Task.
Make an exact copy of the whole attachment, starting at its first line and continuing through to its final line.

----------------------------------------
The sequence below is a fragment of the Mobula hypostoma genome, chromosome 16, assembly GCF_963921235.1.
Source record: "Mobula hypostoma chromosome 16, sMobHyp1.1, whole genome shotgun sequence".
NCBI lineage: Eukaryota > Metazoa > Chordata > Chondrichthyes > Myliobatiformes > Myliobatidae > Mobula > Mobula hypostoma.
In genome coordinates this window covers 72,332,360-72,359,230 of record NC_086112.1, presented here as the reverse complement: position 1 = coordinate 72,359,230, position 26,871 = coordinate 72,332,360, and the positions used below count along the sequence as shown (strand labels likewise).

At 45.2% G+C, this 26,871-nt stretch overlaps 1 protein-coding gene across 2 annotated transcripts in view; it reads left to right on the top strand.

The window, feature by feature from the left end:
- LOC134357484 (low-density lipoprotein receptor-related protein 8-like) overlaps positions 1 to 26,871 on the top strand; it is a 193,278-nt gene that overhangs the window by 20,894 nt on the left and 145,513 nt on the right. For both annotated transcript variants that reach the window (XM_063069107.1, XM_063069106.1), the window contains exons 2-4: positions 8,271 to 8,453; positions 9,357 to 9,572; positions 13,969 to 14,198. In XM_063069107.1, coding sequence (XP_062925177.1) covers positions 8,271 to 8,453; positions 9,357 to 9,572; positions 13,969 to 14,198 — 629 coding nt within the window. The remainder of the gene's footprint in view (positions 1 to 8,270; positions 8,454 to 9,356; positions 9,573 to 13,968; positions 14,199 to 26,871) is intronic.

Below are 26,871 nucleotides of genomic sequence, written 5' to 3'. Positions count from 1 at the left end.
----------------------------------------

The sequence below is a fragment of the Mobula hypostoma genome, chromosome 16, assembly GCF_963921235.1.
Source record: "Mobula hypostoma chromosome 16, sMobHyp1.1, whole genome shotgun sequence".
NCBI lineage: Eukaryota > Metazoa > Chordata > Chondrichthyes > Myliobatiformes > Myliobatidae > Mobula > Mobula hypostoma.
In genome coordinates this window covers 72,332,360-72,359,230 of record NC_086112.1, presented here as the reverse complement: position 1 = coordinate 72,359,230, position 26,871 = coordinate 72,332,360, and the positions used below count along the sequence as shown (strand labels likewise).

At 45.2% G+C, this 26,871-nt stretch overlaps 1 protein-coding gene across 2 annotated transcripts in view; it reads left to right on the top strand.

The window, feature by feature from the left end:
- LOC134357484 (low-density lipoprotein receptor-related protein 8-like) overlaps positions 1 to 26,871 on the top strand; it is a 193,278-nt gene that overhangs the window by 20,894 nt on the left and 145,513 nt on the right. For both annotated transcript variants that reach the window (XM_063069107.1, XM_063069106.1), the window contains exons 2-4: positions 8,271 to 8,453; positions 9,357 to 9,572; positions 13,969 to 14,198. In XM_063069107.1, coding sequence (XP_062925177.1) covers positions 8,271 to 8,453; positions 9,357 to 9,572; positions 13,969 to 14,198 — 629 coding nt within the window. The remainder of the gene's footprint in view (positions 1 to 8,270; positions 8,454 to 9,356; positions 9,573 to 13,968; positions 14,199 to 26,871) is intronic.

Below are 26,871 nucleotides of genomic sequence, written 5' to 3'. Positions count from 1 at the left end.